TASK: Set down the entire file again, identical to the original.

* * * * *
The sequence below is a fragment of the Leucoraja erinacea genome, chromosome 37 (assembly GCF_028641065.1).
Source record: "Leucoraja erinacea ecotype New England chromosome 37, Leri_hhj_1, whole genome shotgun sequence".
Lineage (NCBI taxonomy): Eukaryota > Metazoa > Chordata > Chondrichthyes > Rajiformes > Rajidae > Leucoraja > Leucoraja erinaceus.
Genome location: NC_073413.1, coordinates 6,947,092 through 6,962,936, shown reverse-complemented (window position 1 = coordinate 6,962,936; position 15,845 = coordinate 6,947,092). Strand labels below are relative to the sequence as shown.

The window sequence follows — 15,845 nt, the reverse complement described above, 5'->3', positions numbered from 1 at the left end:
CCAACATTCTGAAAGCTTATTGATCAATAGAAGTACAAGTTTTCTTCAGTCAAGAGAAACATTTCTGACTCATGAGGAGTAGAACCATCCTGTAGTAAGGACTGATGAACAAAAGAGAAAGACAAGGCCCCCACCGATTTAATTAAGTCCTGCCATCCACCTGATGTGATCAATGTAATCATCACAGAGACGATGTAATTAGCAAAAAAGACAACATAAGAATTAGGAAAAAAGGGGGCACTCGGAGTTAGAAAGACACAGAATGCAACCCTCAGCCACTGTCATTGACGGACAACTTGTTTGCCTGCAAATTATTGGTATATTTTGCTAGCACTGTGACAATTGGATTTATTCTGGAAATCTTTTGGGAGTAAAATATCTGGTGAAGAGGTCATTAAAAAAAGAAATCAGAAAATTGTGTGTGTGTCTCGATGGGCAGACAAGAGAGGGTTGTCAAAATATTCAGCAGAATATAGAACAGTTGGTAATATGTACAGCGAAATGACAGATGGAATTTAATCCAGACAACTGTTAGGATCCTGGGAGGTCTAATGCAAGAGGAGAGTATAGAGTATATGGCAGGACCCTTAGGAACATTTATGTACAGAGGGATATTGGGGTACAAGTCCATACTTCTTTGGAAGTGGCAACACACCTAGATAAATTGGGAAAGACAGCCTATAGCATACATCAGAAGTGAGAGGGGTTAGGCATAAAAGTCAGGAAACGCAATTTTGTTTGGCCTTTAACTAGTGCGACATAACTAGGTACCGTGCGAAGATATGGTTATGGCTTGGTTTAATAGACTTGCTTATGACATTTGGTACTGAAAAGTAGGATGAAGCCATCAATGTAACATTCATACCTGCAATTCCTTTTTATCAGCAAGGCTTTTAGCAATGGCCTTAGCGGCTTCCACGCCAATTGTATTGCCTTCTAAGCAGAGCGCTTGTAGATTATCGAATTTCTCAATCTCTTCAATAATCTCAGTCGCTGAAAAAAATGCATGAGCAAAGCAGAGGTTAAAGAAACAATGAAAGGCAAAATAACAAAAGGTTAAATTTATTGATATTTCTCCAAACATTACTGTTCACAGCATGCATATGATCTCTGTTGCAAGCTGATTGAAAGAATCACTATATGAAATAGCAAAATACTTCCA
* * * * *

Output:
The sequence below is a fragment of the Leucoraja erinacea genome, chromosome 37 (assembly GCF_028641065.1).
Source record: "Leucoraja erinacea ecotype New England chromosome 37, Leri_hhj_1, whole genome shotgun sequence".
Lineage (NCBI taxonomy): Eukaryota > Metazoa > Chordata > Chondrichthyes > Rajiformes > Rajidae > Leucoraja > Leucoraja erinaceus.
Genome location: NC_073413.1, coordinates 6,947,092 through 6,962,936, shown reverse-complemented (window position 1 = coordinate 6,962,936; position 15,845 = coordinate 6,947,092). Strand labels below are relative to the sequence as shown.

The window sequence follows — 15,845 nt, the reverse complement described above, 5'->3', positions numbered from 1 at the left end:
CCAACATTCTGAAAGCTTATTGATCAATAGAAGTACAAGTTTTCTTCAGTCAAGAGAAACATTTCTGACTCATGAGGAGTAGAACCATCCTGTAGTAAGGACTGATGAACAAAAGAGAAAGACAAGGCCCCCACCGATTTAATTAAGTCCTGCCATCCACCTGATGTGATCAATGTAATCATCACAGAGACGATGTAATTAGCAAAAAAGACAACATAAGAATTAGGAAAAAAGGGGGCACTCGGAGTTAGAAAGACACAGAATGCAACCCTCAGCCACTGTCATTGACGGACAACTTGTTTGCCTGCAAATTATTGGTATATTTTGCTAGCACTGTGACAATTGGATTTATTCTGGAAATCTTTTGGGAGTAAAATATCTGGTGAAGAGGTCATTAAAAAAAGAAATCAGAAAATTGTGTGTGTGTCTCGATGGGCAGACAAGAGAGGGTTGTCAAAATATTCAGCAGAATATAGAACAGTTGGTAATATGTACAGCGAAATGACAGATGGAATTTAATCCAGACAACTGTTAGGATCCTGGGAGGTCTAATGCAAGAGGAGAGTATAGAGTATATGGCAGGACCCTTAGGAACATTTATGTACAGAGGGATATTGGGGTACAAGTCCATACTTCTTTGGAAGTGGCAACACACCTAGATAAATTGGGAAAGACAGCCTATAGCATACATCAGAAGTGAGAGGGGTTAGGCATAAAAGTCAGGAAACGCAATTTTGTTTGGCCTTTAACTAGTGCGACATAACTAGGTACCGTGCGAAGATATGGTTATGGCTTGGTTTAATAGACTTGCTTATGACATTTGGTACTGAAAAGTAGGATGAAGCCATCAATGTAACATTCATACCTGCAATTCCTTTTTATCAGCAAGGCTTTTAGCAATGGCCTTAGCGGCTTCCACGCCAATTGTATTGCCTTCTAAGCAGAGCGCTTGTAGATTATCGAATTTCTCAATCTCTTCAATAATCTCAGTCGCTGAAAAAAATGCATGAGCAAAGCAGAGGTTAAAGAAACAATGAAAGGCAAAATAACAAAAGGTTAAATTTATTGATATTTCTCCAAACATTACTGTTCACAGCATGCATATGATCTCTGTTGCAAGCTGATTGAAAGAATCACTATATGAAATAGCAAAATACTTCCA